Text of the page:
Write out 3-5 cards that further explain each chapter subject. To go back to our 5K running example, for Injury Prevention you might add Stretching, Hydration, Gradual Increases in Speed, and Slow Increases in Distances.

Finally, add your last color coded cards. On these 3-5 cards you would come up with details for each subtopic. For example, under Stretching, you may talk about Yoga moves, when to stretch, how long to stretch, and the best stretches for dealing with shin splints.

The big benefit of this method is being able to manually move pieces around, see what topics don’t have enough cards, and reorganize quickly. However, be aware that you may lose a card! Be careful to keep them organized in one place – get a recipe card box to store them in and once you have them in order, put a number in the bottom corner of each card.

Book Outline Method 2: MindMap

Do you like to doodle? Do you connect two unrelated topics by making intuitive leaps that leaves everyone else scratching their head?

Mind mapping appeals to people who like to work visually and creatively. If you like the idea of moving your book topics around on a canvas, then mind mapping might be for you.

How it Works

While pen and paper can work, you’ll have a lot more flexibility if you use one of the many mind mapping software programs available on the internet. Many are free, like mindmeister.com and most are fairly intuitive. Using software allows you to make easy deletes, color code your selections and move things around with a click of your mouse.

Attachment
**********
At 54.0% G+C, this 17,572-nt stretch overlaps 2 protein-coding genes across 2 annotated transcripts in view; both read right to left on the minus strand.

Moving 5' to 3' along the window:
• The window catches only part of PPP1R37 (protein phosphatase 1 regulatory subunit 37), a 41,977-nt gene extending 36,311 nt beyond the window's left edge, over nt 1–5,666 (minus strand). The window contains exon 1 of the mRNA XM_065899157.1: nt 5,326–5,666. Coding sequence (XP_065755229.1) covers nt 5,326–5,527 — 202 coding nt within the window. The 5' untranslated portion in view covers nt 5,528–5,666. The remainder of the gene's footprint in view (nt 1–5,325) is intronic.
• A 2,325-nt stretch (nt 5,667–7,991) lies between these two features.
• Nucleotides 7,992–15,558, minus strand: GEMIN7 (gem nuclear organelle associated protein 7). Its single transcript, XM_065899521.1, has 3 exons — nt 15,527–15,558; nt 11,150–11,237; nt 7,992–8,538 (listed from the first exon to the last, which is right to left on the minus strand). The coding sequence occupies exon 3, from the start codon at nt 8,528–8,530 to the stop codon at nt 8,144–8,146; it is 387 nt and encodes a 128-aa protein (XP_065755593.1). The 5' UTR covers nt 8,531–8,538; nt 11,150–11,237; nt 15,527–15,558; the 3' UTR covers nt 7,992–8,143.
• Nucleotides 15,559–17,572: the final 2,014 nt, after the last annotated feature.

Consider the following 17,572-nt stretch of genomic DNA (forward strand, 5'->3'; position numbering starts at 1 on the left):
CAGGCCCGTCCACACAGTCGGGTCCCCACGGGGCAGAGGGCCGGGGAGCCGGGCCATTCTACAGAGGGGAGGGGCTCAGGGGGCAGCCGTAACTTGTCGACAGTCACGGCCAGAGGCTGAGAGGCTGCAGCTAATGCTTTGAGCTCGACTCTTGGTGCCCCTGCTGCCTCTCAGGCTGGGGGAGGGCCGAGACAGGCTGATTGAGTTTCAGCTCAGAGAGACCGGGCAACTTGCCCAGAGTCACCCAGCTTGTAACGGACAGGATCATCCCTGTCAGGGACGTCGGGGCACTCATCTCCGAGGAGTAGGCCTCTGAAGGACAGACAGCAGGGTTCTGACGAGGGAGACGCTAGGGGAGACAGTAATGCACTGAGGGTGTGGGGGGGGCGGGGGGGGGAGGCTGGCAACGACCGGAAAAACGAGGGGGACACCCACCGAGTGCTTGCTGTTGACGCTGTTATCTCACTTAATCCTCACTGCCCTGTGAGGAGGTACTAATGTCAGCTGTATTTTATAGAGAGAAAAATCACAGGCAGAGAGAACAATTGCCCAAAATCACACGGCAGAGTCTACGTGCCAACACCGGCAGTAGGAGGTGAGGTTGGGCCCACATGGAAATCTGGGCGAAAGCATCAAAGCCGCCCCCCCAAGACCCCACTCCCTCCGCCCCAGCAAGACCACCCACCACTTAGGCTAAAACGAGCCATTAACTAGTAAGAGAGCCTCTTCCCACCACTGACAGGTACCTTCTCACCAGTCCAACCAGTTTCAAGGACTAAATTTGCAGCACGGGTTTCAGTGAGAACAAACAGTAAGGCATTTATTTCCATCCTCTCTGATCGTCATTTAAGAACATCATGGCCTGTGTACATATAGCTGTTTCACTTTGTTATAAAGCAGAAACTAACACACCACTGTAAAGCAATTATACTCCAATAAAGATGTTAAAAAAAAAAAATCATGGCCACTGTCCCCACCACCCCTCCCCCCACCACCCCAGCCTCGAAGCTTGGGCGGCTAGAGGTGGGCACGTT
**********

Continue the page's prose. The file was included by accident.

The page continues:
Start with your title in the center.

As you think of Chapter Headings, create circles that connect to the center. As details and topics occur to you, place them in headings or subheadings.

Populate your map over several days, letting your mind explore all the possibilities.

Play with the map and see how many circles you can get from the center.

As you fill in circles on your map, notice if it gets to be lopsided. Does a chapter subject not have enough topics to support it? You may need to reorganize or combine.

Does one chapter have a whole bunch of topics? Maybe it should be split into two.

Make sure you have at least three levels of detail from the center of your map (see example). If you find some ideas have appeared on your mind map that aren’t really applicable to your book you may want to create a new mind map for marketing ideas or other business ideas. You can go back to them once your first draft is finished.